Transforming Compassion Innovation Trust

Hospitals & Clinics Section

Directorate General of Health Service

Introduction

About Hospital Service Delivery: Secondary and tertiary care services

Bangladesh has a large population and a wide healthcare delivery network to cater them. But the infrastructure is inefficient and sometime inadequate. The design and inherent integration of the different tiers of healthcare facilities are also inefficient. Moreover, doctors and healthcare facilities are not fairly distributed throughout the country. Modern and sophisticated services are limited to capital city or mostly 3 or 4 big cities. Ensuring equitable access to all healthcare services is a big challenge. Resources and efforts should be ensured to develop trained manpower and their capacity development. Hospitals face the challenges to provide services to chronically ill patients, geriatric and mental health patients, provide modern state of the art facilities equitably as well as handling overcrowding issues at District and Medical College Hospitals.

Article 15.1 of the constitution of the People’s Republic of Bangladesh asserts that the State will ensure basic healthcare services to all citizens of the country. National Health Policy 2011 has 3 specific objectives includes ensuring primary and emergency healthcare for all, enhancing equitable quality healthcare and accessibility, and promoting preventive healthcare services. So, the ultimate goal of Hospital & Clinics Section is ensuring universal health coverage (UHC) by providing quality healthcare services to all citizens of Bangladesh.

The secondary level district hospitals are a key part of the overall public health care system providing specialist care services in addition to primary care.  Considerable upgrading of hospitals has taken place under the last sector programme and this district hospital system provides a considerable proportion of overall services.  Many people by-pass lower tiers of the health system preferring to seek initial care from the district hospitals where they are more likely to be seen by a medical doctor and where drugs and supplies are more available.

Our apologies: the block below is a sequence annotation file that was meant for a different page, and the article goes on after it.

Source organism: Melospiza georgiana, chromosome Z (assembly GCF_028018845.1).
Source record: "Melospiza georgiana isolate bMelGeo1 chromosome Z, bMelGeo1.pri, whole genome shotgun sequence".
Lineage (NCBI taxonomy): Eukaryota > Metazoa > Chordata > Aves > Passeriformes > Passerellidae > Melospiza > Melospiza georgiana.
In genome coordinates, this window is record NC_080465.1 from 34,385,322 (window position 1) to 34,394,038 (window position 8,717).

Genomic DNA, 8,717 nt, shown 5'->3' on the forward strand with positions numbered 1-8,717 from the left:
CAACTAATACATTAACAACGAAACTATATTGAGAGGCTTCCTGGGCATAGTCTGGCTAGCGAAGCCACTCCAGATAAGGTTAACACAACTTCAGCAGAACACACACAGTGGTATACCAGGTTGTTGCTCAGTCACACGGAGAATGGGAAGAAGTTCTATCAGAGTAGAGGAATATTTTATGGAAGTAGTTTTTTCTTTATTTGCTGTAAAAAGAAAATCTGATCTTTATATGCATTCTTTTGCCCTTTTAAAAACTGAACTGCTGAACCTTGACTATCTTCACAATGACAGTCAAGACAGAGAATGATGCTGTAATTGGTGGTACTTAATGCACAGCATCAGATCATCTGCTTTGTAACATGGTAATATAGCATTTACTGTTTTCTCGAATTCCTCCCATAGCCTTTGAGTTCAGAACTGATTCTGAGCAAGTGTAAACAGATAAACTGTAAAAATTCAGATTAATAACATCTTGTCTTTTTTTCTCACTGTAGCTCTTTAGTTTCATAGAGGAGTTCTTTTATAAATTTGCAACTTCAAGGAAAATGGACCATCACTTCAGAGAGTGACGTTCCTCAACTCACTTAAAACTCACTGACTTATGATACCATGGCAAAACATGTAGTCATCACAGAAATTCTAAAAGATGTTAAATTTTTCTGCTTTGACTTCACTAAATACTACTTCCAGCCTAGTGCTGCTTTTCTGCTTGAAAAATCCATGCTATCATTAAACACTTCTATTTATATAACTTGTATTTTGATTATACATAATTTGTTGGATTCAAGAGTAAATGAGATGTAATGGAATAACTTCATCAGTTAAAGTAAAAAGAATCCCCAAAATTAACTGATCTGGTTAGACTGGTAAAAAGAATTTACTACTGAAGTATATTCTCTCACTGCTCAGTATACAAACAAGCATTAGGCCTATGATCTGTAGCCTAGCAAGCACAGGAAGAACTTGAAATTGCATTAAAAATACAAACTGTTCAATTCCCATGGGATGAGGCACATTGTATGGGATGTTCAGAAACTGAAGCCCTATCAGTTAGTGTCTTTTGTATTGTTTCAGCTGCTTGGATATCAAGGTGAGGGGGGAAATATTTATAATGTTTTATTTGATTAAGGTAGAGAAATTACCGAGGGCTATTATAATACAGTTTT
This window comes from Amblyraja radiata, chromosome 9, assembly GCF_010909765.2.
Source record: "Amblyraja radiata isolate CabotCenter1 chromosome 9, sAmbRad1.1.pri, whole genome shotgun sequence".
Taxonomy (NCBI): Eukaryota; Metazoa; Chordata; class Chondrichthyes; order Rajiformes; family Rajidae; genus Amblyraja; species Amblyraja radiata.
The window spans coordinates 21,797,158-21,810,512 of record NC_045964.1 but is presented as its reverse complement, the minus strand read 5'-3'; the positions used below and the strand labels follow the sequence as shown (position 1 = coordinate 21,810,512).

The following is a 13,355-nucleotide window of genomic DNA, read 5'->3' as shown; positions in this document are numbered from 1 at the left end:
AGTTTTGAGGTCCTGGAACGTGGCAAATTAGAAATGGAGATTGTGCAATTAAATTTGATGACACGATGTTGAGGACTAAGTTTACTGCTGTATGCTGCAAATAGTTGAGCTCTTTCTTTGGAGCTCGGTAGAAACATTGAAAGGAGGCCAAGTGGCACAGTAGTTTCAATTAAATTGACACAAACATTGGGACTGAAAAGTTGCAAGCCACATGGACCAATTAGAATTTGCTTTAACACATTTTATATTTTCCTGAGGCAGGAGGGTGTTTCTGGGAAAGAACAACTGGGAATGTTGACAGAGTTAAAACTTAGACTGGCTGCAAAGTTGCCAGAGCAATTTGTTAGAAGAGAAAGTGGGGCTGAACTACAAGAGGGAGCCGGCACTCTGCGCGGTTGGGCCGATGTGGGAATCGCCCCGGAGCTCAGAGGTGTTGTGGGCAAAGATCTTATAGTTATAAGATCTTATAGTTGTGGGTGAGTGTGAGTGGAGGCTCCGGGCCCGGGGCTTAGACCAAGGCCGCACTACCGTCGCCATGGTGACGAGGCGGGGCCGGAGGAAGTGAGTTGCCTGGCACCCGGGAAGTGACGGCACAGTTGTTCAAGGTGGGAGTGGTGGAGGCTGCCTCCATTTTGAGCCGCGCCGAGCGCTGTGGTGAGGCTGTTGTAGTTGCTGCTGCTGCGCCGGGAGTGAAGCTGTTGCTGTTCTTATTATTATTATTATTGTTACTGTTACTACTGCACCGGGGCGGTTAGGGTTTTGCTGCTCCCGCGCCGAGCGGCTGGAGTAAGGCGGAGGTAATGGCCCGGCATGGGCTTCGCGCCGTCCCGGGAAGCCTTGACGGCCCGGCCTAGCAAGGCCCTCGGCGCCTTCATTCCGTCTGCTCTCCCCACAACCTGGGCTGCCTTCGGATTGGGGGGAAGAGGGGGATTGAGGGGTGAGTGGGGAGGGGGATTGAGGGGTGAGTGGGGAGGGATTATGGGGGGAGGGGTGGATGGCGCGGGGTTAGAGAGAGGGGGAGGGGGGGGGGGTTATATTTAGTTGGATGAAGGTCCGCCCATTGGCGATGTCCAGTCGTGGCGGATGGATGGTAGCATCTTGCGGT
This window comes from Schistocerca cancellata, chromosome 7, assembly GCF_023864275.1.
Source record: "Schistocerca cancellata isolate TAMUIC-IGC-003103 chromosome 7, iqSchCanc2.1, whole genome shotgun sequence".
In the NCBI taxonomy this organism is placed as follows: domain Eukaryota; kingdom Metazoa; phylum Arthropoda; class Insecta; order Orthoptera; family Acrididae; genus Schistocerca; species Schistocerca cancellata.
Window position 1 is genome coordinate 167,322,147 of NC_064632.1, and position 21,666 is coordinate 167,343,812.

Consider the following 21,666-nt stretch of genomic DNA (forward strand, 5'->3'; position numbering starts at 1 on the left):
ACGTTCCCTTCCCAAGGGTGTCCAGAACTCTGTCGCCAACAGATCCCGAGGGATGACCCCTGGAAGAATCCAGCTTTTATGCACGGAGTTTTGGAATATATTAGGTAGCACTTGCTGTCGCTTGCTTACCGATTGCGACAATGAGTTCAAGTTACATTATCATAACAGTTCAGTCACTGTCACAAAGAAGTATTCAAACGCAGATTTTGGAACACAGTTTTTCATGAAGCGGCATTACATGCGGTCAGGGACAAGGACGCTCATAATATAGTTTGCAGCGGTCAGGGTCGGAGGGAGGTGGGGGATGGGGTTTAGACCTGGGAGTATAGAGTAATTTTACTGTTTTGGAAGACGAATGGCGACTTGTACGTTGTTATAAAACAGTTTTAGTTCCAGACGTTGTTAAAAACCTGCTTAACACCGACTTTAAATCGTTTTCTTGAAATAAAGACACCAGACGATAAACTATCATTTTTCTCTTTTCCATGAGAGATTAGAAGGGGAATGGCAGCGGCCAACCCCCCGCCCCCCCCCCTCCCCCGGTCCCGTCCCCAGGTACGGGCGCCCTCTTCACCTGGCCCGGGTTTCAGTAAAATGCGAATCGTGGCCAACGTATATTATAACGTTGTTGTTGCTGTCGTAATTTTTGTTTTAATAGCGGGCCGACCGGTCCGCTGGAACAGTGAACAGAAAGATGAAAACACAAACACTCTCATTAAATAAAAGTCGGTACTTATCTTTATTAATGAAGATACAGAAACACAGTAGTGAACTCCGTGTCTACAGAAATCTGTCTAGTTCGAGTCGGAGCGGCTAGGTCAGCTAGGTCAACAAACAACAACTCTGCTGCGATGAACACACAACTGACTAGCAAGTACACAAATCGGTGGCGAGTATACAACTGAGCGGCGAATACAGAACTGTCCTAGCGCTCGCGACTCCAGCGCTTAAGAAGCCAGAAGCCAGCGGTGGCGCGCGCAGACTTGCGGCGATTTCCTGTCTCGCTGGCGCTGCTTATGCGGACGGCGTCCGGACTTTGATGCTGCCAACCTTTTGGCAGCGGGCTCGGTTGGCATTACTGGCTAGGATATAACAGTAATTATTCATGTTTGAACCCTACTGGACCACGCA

The rapid expansion of the private hospital sector is also evident across the country with many new facilities opening.  Quality of care and cost of services is an increasing cause for concern.  The need for greater regulation of the private secondary and tertiary care facilities is well recognised and will be a focus of attention during this sector programme. More supervision and accreditation will be introduced along with clinical management protocols. More attention will be given to establishing the lower tiers of the system with appropriate referral systems in place, including improved patient tacking systems.

Continued attention will be given to supporting and monitoring Divisional level Hospitals, Medical College Hospitals and Specialised Hospitals.  As for district hospitals the referral systems need to be strengthened. Blood transfusion services will also continue to be developed and expanded together with regulatory systems to ensure good practice.

More attention will be given to working in partnership with the private sector hospitals and where appropriate service level agreements will be developed to improve access to specialist services for those that would not otherwise be able to afford such treatments.

The health system in Bangladesh is described as pluralistic in that community-level and facility-based services are delivered by the government, non-governmental organisations (NGOs), and private for-profit providers. This pluralism is thought to have contributed to Bangladesh’s successes in improving health outcomes. The pluralistic character of the system is illustrated by service utilisation data. For example, in 2014, 48.7 per cent of users sourced modern contraceptive methods from government providers, 4.4 per cent from NGO providers, and 46.5 per cent from private sector providers. Each part of the system has largely distinct sources of financing: private providers are mostly financed by household out-of-pocket payments, NGO providers are supported by international funding as well as out-of-pocket payments, and government services depend on the government budget, including on-budget international financing.

In health sector, growth of private sector has been phenomenal both in service delivery and education.

In both education and service delivery, private sector has outnumbered the public sector. Yet there are concerns about the private sector for its cost and quality of care. We are providing the registration of private sector by following the 1982 clinics ordinance which is very old one. We have started to update it hopefully the new act will be passed very soon.